Magic is something we commonly see through old times of fiction and fantasy. But, this magic is generally categorized as light and dark, good and evil. There are acceptable practices and then there are taboo, and Necromancy, falls in the darker group of magic or witchcraft.
The word ‘necromancy’ is adapted from the Latin word ‘necromantia’, which itself is borrowed from post-Classical Greek ‘nekromanteía’ a compound of Ancient Greek where ‘nekrós’ means “dead body”, and ‘manteía’ means “divination by means of’. There was a practice in ancient Greece called Nekyia, which essentially was a rite or a ritual where the dead would be called upon to answer questions about the future, something that we know today as necromancy.
Necromancy is the practice of magic involving communicating with the dead, either by summoning their spirits as ghosts, visions or raising them bodily for the purpose of knowing about the future events, or discovering hidden knowledge.
Initially, the practice of calling upon the dead did not really have an evil intention, it was rather seen in a positive light as it was performed by Greek and Roman heroes who performed catabasis, a physical journey to the underworld that involved performing a task or a quest. The oldest literary account of necromancy can be found in Homer’s ‘Odyssey’, where Odysseus under the guidance of Circe, a powerful sorceress, travels to the underworld in order to gain insight about his impending voyage to home by raising the spirits of the dead through the use of spells, and specific recipe including the blood of sacrificial animals. But today, the word necromancy has absolutely no positive connotation in the world of magic,and it is simply a forbidden dark art.
In the Medieval age, the practice of bringing the dead to life was known as ‘maleficium’, and was condemned by the Catholic Church. It is important to know that one cannot be really considered a necromancer, an inherently evil person, if he happens to perform or advance necromancy by accident. But it is certainly not in any way preferable to do so, for the sake of all living beings who are free agents in the cosmos, including oneself.
Necromancy was especially popular in the Middle Ages and Renaissance, and its temptations and perils were vividly described in the stories of ‘Dr Faustus’ written by Christopher Marlowe, where a legendary hero Faust, a German necromancer or astrologer who sold his soul to the devil in exchange for knowledge and power.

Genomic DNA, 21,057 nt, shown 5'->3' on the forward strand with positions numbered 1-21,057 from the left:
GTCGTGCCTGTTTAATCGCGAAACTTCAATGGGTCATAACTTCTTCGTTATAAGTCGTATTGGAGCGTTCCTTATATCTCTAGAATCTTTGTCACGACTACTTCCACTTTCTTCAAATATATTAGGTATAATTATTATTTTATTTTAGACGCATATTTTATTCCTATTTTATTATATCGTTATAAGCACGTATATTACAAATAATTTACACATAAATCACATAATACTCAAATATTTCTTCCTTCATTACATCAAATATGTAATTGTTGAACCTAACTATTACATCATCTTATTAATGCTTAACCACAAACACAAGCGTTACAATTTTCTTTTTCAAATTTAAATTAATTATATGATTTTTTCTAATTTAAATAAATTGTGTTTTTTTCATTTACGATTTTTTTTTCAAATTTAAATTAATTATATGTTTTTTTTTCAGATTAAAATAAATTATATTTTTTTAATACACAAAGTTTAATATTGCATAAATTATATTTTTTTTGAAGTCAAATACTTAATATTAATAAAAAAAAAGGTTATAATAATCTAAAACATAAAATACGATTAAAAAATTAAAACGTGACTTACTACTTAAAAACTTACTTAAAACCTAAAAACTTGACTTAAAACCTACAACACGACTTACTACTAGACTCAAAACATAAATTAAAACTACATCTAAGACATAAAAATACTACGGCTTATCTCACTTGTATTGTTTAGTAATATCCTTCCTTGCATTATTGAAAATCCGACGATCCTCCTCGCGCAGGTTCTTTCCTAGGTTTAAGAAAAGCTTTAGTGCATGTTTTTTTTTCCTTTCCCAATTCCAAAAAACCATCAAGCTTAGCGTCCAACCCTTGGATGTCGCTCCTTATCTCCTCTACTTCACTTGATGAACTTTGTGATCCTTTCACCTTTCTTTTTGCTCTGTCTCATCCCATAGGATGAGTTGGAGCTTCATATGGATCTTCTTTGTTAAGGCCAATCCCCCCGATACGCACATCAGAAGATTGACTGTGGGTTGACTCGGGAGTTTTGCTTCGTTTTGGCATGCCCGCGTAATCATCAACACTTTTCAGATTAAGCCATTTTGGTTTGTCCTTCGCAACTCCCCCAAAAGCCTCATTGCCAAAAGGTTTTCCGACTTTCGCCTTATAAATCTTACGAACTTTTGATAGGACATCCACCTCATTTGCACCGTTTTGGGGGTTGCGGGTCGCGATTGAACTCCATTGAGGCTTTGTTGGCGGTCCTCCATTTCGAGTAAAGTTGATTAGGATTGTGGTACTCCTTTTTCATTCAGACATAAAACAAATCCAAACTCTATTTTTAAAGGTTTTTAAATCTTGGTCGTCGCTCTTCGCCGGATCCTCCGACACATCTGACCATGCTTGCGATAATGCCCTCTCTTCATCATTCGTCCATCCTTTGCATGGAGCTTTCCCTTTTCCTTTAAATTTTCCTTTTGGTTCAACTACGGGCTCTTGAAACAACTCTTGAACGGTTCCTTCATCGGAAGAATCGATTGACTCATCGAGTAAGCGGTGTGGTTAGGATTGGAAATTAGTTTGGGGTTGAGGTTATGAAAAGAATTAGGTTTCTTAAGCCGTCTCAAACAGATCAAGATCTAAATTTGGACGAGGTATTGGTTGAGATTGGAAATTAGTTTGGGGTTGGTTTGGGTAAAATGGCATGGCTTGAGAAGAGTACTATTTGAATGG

Appearance of Necromancy in popular culture
Necromancy appears in many works of fantasy fiction, often by villains who use it to raise undefeated armies of the dead, from the underworlds to slay the heroes. It is used as a popular plot element in computer and video game franchise series, such as Bioshock, Warcraft, Magic the Gathering, Gothic and Mortal Kombat, as well as in the tabletop role-playing game Dungeons & Dragons.
The Dark Lord Sauron adopts a guise known as the Necromancer in the 1937 novel The Hobbit.
Warhammer 40,000, The Mummy Returns, Man of Steel, and some parts in the Harry Potter series feature antagonists who are trying to revive their own people that have been dead for a long time. In the series, “Game of Thrones”, several magic has been shown which had the ability to affect dead people in some way. The Lord of Light for example can apparently bring people back from death to their old selves.
Does Necromancy still exist?
There is no one who can really tell you whether or not necromancy exists. There are things that happen out there that cannot be explained by reasoning, and it is up to individuals to decide whether or not to believe the mystical explanations. After all, there are people who still call themselves witches or wizards but they don’t have hooked noses and warts, nor do they worship the Devil, as commonly portrayed by popular culture. Black magic or dark magic is a type of magic that draws on malevolent powers. It is used for malicious acts or to deliberately cause harm to someone. Though necromancy is believed to bestow considerable power that rises quickly, but it levels out just as fast.
Visuals by: Anupal Deuri Bharali
Article by Neelchandra Roy, The North-Eastern Chronicle